- Mod 5 - Ord Reg
- 5.1 Introduction
- 5.2 Ordinal Outcomes
- 5.3 Assumptions
- 5.4 Example 1 - Ordinal Regression on SPSS
- 5.5 Teacher Expectations and Tiering
- 5.6 Example 2 - Ordinal Regression for Tiering
- 5.7 Example 3 - Interaction Effects
- 5.8 Example 4 - Including Prior Attainment
- 5.9 Proportional Odds Assumption
- 5.10 Reporting the Results
- 5.11 Conclusions
- 5.12 Other Categorical Models
- Mod 5 - Ord Reg
5.9 What to do if the Assumption of Proportional Odds is not met
As we said earlier (on Page 5.4 while ‘Examining the SPSS output’) the test of the PO assumption has been described as “anti-conservative, that is it nearly always results in rejection of the proportional odds assumption, particularly when the number of explanatory variables is large (Brant, 1990), the sample size is large (Allison, 1999; Clogg and Shihadeh, 1994) or there is a continuous explanatory variable in the model (Allison, 1999).” (O’Connell, 2006, p29). It is important to examine the data using a set of separate logistic regression equations to explicitly see how the ORs for our explanatory variables vary at the different thresholds.
In Figure 5.9.1 below we have dichotomised the ordinal tier variable at three cut-off points: top tier, upper tier or above, and lower tier or above (there is no need for a model for bottom tier or above since this includes all students). You can find these three variables in the dataset called TierTop, TierUpper and TierLower respectively. We have then completed three separate binary logistic regression models (see Module 4!), one for each dichotomised response.
Figure 5.9.1: Results of three binary logistic regressions for entry to top tier, upper tier or above and lower tier or above
We can now examine the ORs for each explanatory variable across the separate splits in the data to determine how consistent they are. As an additional check on the proportional odds assumption, the test of parallel lines was completed for each explanatory variable separately, that is separate ordinal models were completed each containing only a single explanatory variable. For ethnic group this was done using the dummy variables e1 (mixed heritage) to e7 (Any Other group), entering each in a separate model. Because of the large sample size a p<.01 level was used to guide decisions regarding non-proportionality. The p values are presented in the final column of Figure 5.9.1.
The PO assumption appears to be rejected for both Sec2 and KS2stand using the separate tests of parallel lines (p<.000), but as explained earlier these are continuous variables and are likely to result in a high proportion of empty cells. Looking at the separate ORs across the three splits the difference in ORs appears negligible (.87 to .91 for Sec2, and 1.31 to 1.36 for ks2stand), so a common OR for each of these variables is a very plausible assumption.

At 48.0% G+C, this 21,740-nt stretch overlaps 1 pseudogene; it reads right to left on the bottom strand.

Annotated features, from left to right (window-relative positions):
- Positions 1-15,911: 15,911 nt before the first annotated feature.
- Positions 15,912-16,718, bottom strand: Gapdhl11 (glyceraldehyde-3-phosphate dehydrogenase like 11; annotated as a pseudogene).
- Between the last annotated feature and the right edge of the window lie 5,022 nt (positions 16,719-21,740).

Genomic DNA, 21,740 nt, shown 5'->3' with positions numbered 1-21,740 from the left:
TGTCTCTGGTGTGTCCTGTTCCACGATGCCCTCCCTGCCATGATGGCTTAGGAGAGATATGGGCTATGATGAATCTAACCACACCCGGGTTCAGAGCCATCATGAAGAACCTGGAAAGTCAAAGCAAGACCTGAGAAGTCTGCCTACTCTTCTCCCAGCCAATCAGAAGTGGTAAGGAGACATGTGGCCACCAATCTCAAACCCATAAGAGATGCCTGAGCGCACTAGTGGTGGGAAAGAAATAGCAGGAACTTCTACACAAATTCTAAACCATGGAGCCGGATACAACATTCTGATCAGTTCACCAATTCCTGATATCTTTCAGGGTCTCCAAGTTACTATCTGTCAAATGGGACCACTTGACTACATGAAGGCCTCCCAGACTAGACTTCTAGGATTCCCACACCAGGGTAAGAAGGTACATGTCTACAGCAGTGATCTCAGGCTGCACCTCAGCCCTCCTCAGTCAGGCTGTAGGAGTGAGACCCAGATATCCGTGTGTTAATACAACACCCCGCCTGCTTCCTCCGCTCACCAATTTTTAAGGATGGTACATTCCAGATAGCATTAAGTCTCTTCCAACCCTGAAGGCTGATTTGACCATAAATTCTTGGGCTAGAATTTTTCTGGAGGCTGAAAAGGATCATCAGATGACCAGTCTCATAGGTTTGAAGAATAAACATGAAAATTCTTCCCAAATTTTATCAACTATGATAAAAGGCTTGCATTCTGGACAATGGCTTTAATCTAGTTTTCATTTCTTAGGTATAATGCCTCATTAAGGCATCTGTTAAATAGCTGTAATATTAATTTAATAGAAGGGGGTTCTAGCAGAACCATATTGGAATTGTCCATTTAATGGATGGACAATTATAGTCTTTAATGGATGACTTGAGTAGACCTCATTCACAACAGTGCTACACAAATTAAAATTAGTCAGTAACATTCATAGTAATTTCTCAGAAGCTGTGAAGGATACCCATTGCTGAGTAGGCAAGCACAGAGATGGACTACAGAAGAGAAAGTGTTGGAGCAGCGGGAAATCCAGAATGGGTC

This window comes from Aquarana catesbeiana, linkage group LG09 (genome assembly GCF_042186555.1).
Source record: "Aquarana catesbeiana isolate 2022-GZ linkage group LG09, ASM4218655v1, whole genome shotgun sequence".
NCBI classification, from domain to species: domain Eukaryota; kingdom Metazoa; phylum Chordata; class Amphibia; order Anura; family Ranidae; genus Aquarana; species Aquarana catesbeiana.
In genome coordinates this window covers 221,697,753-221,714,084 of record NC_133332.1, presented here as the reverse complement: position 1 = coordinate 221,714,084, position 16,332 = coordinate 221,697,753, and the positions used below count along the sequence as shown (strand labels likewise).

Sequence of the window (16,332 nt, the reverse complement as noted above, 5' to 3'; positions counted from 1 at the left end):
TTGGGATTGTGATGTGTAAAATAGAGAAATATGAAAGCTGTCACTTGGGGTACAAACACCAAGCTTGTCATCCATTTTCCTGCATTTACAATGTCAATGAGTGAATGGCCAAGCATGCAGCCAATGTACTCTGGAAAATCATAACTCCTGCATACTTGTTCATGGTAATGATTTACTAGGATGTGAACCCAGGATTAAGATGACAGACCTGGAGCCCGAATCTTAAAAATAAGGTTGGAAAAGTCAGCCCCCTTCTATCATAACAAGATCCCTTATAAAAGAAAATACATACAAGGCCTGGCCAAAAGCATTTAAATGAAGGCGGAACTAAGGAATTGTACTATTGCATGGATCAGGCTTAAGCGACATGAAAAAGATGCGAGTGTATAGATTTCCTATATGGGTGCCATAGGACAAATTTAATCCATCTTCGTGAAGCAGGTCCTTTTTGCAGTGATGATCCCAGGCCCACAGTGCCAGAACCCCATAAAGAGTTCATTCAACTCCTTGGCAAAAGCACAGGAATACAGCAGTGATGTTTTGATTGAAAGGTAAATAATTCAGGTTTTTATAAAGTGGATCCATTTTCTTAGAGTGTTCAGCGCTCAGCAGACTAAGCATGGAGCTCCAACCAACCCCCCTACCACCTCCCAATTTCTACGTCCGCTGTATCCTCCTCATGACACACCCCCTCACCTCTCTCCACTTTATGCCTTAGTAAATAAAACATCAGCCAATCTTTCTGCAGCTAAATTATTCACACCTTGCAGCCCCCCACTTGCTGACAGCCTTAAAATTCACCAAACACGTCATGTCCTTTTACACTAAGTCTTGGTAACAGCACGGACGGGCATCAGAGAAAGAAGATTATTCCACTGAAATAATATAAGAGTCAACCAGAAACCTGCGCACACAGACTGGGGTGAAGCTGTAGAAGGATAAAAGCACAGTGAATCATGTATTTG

In relation to ethnic group, the PO assumption is upheld (p>.01) for all ethnic groups except for Black Caribbean. Looking across the separate ORs this seems plausible. While the ORs for Indian and Black African students are particularly high for the lower tier or above relative to the other two splits, the coefficients are all in the same direction. For Black Caribbean students the p value (p<.008) is just below our selected critical level p<.01. The cumulative OR of 0.66 does slightly underestimate the under-representation of Black Caribbean students in the top tier (0.56), and slightly overestimate their under-representation in the lower tier or above (0.74). However the coefficient for Black Caribbean students is broadly consistent in direction and magnitude across all the splits in the data. Black Caribbean students are the only ethnic group that is under-represented relative to White British students, the result is statistically significant at all splits, with broadly similar ORs which average close to the ordinal OR (.74+.61+.56) / 3 = 0.64. The OR for Black Caribbean students from the ordinal PO model therefore represents a reasonable summary of the overall pattern for Black Caribbean students. Importantly this under-representation persists after we control for prior attainment and for social class and so cannot be accounted for by these factors.
The variable most out of line with the PO assumption is gender. The PO assumption is strongly rejected for this variable (p<.000). In the ordinal PO model the OR for boys was 1.11, which is the same as an OR for girls of (1/1.11) = 0.90. This suggests girls are under-represented relative to boys in entry to higher tiers. However this over-simplifies the data which shows girls are significantly under-represented in the top tier (0.74) but not significantly so for upper or above (.91) or for lower or above (1.03). This finding was obscured in the single cumulative OR for gender and summarising this relationship in a single OR misses this observation. Thus gender may well be the major factor underlying the overall rejection of the PO assumption.
There are partial proportional odds (PPO) models that allow the assumption of PO to be relaxed for one or a small subset of explanatory variables, but retained for the majority of explanatory variables. In the present case it might be apposite to run such a model, relaxing the PO assumption for the gender variable. However this requires restructuring of the dataset which is beyond the scope of this web resource. The reader is referred to O’Connell (2006) p48-54 for further detail on PPO models. For the current analysis, inspection of the separate ORs for a series of binary logistic regressions suggests it is reasonable to conclude the ordinal PO model is a fair summary of the patterns in the data in relation to tier of entry, but noting that the under-representation of girls is specific to the top tier and should not be assumed to generalise across all cumulative splits in the data.